Closing in on a welcome sign?

By The Mercury

It’s good to know that the idea for a sign atop one of the Kansas River bridge piers welcoming people to Manhattan is alive and well.

The idea has surfaced on several occasions since the old K-177 bridge was torn down in the 1990s and replaced with the present bridge. The Kansas Department of Transportation has long since removed the debris — except for the bridge piers. That’s because local residents, including Blaine Thomas of Thomas Sign, were impressed enough by the piers’ art deco style and historic value to ask the city and county to preserve them. KDOT complied.

There they’ve stood for about 15 years. To some, the piers remain intriguing; to others, they’ve become eyesores. There’s little question they’re well situated for a welcome sign, but genuine progress has suffered from logistical, financial and creative obstacles.

Those issues linger, but at least KDOT has given its informal OK to a sign on the east pier.  KDOT’s approval matters because it never turned the piers over to local governments and controls the easement for the highway. As a Mercury story Tuesday indicated, although KDOT will allow a welcome sign, the agency balks at either digital or LED messages on the sign. That’s not surprising, given KDOT’s safety concerns, but it’s discouraging for supporters who’ve hoped the sign could advertise community events. The proposed sign is attractive, even distinctive, and the typeface and greater design blend well with the pier itself.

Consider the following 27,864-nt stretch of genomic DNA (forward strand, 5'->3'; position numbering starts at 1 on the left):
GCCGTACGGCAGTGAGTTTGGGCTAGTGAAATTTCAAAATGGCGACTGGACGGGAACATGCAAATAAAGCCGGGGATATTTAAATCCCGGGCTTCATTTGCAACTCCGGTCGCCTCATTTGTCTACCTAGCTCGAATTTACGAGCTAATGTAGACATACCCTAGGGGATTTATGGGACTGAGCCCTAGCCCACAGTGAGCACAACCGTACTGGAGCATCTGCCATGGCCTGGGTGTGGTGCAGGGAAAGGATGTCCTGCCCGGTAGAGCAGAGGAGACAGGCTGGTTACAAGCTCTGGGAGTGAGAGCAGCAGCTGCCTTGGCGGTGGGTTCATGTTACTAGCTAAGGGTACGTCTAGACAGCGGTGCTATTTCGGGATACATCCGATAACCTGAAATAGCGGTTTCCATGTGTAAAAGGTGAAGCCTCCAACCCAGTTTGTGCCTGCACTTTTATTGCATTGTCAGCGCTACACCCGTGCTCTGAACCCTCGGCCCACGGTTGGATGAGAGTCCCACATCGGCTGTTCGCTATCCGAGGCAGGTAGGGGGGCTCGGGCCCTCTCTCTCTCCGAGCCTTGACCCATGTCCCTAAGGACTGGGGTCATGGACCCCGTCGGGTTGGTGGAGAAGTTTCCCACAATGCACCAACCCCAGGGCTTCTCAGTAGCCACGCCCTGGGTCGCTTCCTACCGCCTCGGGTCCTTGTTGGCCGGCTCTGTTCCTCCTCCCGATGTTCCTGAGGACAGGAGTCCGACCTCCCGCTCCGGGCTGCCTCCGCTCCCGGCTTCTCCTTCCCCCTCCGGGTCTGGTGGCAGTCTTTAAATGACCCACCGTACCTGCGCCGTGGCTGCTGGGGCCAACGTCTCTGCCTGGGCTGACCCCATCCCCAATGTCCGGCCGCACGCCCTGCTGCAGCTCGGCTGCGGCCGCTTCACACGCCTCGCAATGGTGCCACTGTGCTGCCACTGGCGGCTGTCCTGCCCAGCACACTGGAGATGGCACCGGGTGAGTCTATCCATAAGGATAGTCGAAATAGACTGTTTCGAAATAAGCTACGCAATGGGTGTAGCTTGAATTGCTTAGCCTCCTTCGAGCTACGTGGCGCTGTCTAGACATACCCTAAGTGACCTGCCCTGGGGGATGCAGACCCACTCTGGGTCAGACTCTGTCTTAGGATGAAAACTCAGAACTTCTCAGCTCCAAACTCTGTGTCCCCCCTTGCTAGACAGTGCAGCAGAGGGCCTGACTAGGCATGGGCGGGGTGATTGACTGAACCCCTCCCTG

City and county governments generally support the project, but neither has expressed a willingness to commit funding to the sign. Nor should either be expected to.

Advocates, particularly Bart Thomas, Blaine’s son, along with Phil Anderson and former County Commissioner Jim Williams, hope to begin raising $50,000 to restore the east pier and build and install the sign once local approval is assured. We wish them success, and we’re confident they can gain the support of many in the community.

We hope so. The Thomases have argued that in addition to once helping to connect both sides of the Kansas River, those historic piers also constitute a bridge to Manhattan’s past. A tasteful welcome sign would be an appropriate way to retain and display a piece of that heritage.









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